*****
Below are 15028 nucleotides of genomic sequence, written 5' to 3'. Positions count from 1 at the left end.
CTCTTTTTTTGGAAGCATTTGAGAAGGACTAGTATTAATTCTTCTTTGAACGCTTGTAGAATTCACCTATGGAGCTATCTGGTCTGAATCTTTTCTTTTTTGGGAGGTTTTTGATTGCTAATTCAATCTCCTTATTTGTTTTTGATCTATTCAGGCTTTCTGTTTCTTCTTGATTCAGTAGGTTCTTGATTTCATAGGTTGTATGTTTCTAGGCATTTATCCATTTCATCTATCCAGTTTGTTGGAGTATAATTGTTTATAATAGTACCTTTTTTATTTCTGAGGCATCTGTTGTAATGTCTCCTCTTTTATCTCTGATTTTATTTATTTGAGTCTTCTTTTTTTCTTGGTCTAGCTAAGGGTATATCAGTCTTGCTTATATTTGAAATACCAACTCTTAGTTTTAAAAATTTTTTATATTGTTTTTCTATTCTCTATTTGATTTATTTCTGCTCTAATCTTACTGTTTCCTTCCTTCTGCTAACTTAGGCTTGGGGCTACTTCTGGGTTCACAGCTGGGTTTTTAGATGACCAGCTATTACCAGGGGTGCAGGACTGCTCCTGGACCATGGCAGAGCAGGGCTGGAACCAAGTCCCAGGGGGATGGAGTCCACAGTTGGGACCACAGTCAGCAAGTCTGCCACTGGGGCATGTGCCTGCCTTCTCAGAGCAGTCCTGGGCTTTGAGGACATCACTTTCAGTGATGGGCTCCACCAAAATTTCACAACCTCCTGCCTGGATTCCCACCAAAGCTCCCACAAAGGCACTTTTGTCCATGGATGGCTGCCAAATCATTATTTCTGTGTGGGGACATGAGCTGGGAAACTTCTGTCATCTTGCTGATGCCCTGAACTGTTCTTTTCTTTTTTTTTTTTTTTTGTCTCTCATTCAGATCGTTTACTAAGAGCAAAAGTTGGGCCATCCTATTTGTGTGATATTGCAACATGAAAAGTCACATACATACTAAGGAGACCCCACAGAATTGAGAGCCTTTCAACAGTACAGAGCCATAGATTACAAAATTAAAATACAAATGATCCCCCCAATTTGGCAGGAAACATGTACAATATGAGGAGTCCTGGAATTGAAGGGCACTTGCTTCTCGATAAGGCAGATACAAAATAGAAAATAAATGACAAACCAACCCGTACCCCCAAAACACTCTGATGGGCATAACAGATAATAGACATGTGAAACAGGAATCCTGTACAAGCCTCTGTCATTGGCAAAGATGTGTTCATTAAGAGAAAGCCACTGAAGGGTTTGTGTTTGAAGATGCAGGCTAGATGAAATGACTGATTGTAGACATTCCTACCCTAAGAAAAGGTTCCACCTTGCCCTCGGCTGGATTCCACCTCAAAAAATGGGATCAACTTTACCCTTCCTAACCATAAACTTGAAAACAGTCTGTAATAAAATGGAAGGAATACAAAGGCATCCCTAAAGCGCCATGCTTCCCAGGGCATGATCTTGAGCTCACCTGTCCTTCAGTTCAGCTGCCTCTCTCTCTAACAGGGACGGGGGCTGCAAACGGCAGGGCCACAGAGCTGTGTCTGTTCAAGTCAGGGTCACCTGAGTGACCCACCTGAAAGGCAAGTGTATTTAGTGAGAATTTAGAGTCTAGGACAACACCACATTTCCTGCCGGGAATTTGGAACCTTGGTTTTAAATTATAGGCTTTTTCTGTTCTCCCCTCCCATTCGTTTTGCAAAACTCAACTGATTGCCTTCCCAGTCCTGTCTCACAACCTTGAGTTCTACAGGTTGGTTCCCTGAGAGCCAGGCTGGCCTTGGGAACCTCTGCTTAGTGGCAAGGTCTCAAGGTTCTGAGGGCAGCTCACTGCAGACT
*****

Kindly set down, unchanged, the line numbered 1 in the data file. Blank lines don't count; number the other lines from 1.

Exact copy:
Below are 15028 nucleotides of genomic sequence, written 5' to 3'. Positions count from 1 at the left end.